[openstack-dev] [TripleO] Installing from packages in tripleo-image-elements
james.slagle at gmail.com
Wed Jan 8 01:46:00 UTC 2014
On Tue, Jan 7, 2014 at 6:45 PM, Clint Byrum <clint at fewbar.com> wrote:
> Excerpts from James Slagle's message of 2014-01-07 15:03:33 -0800:
>> On Tue, Jan 7, 2014 at 5:18 PM, Clint Byrum <clint at fewbar.com> wrote:
>> > Excerpts from James Slagle's message of 2014-01-07 12:53:57 -0800:
>> >> On Tue, Jan 7, 2014 at 3:23 PM, Clint Byrum <clint at fewbar.com> wrote:
> Image proliferation is far easier to measure than package proliferation.
> But, that is not really the point.
If you're managing it right, you don't have package proliferation, any
more than you do image proliferation. But, if that's no longer the
point, then we can move on :).
> The point is that we have a tool for software distribution that fits into
> our system management approach, and the distro packages do not take that
> system management approach into account.
> So if you can't use the distro packages as-is, I'm questioning what the
> actual benefit of using them at all is.
Well, I can't argue that if we install from packages, and then have to
hack up the installed files to make them work with our approach, that
is not ideal and not really sane. Personally, it would be great if the
distro packages had support for the image based approach. And truly,
if OpenStack is adopting the image based installation and deployment
mechanism as "the way", then the Installation guide isn't even going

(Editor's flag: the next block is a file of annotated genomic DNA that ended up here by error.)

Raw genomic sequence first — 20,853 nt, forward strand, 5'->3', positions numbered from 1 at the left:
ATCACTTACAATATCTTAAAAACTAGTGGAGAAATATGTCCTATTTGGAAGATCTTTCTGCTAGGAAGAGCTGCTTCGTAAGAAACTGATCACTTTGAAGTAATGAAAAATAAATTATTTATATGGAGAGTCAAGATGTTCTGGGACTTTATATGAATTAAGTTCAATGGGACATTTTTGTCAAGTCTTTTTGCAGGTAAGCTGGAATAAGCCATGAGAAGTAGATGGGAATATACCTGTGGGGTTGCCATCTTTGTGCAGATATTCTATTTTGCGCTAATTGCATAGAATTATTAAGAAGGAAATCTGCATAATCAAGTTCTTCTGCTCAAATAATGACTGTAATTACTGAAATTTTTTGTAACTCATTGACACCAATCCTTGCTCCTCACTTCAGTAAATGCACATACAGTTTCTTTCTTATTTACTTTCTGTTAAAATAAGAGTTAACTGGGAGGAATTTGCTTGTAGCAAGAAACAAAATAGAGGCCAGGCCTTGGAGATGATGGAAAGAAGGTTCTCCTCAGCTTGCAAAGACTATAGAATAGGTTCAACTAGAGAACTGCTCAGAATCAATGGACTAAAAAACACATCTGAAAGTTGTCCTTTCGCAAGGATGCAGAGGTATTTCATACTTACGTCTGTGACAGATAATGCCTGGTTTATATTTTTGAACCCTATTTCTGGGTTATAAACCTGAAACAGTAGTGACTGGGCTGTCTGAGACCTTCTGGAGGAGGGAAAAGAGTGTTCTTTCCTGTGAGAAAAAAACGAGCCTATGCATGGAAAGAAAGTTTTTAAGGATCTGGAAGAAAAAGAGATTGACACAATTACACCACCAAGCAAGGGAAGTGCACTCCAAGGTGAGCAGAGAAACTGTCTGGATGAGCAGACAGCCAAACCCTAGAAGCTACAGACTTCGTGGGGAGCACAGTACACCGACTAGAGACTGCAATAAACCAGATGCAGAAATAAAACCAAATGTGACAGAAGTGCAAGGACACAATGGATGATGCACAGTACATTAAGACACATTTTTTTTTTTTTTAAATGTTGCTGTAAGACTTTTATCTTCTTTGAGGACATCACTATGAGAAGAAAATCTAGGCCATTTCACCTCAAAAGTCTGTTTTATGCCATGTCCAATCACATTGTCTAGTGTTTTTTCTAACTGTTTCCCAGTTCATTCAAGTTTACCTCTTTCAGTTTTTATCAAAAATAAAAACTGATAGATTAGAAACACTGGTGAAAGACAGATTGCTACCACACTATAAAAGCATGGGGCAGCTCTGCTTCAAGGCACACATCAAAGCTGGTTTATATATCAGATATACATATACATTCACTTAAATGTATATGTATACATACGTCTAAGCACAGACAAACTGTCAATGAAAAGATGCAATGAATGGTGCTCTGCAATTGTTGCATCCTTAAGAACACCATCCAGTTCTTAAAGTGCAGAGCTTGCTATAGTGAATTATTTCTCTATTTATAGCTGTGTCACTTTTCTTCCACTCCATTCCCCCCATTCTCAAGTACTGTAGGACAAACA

to say install from packages anymore on top of your base OS. It's
just going to be all TripleO. And, I think the distros would have to
adapt to that.
I don't honestly know how much you could use the current distro
packages as-is. But, I'm sure I'll find out soon enough.
>> >> > We've specifically avoided packages because they complect configuration
>> >> > and system state management with software delivery. The recent friction
>> >> > we've seen with MySQL is an example where the packages are not actually
>> >> > helping us, they're hurting us because they encode too much configuration
>> >> > instead of just delivering binaries.
>> >> We're trying to do something fairly specific with the read only /
>> >> partition. You're right, most packages aren't going to handle that
>> >> well. So, yes you have a point from that perspective.
>> > Readonly / is a really important feature of the deployment we're aiming
>> > at. Doing it with packages is quite possible. My point in asking why
>> > bother with packages is that when you have an entire image that has been
>> > verified and is known to work, what advantage does having a package for
>> > everything actually bring.
>> Because distro packages are known to work, and thus you get higher
>> confidence from any image constructed from said packages. At least, I
>> would, as opposed to installing from source (or "from git" as you say
>> below :). It's the same reason I want to use a packaged kernel
>> instead of compiling it from source. The benefit of the package is
>> not just in the compiling. It's in the known good version and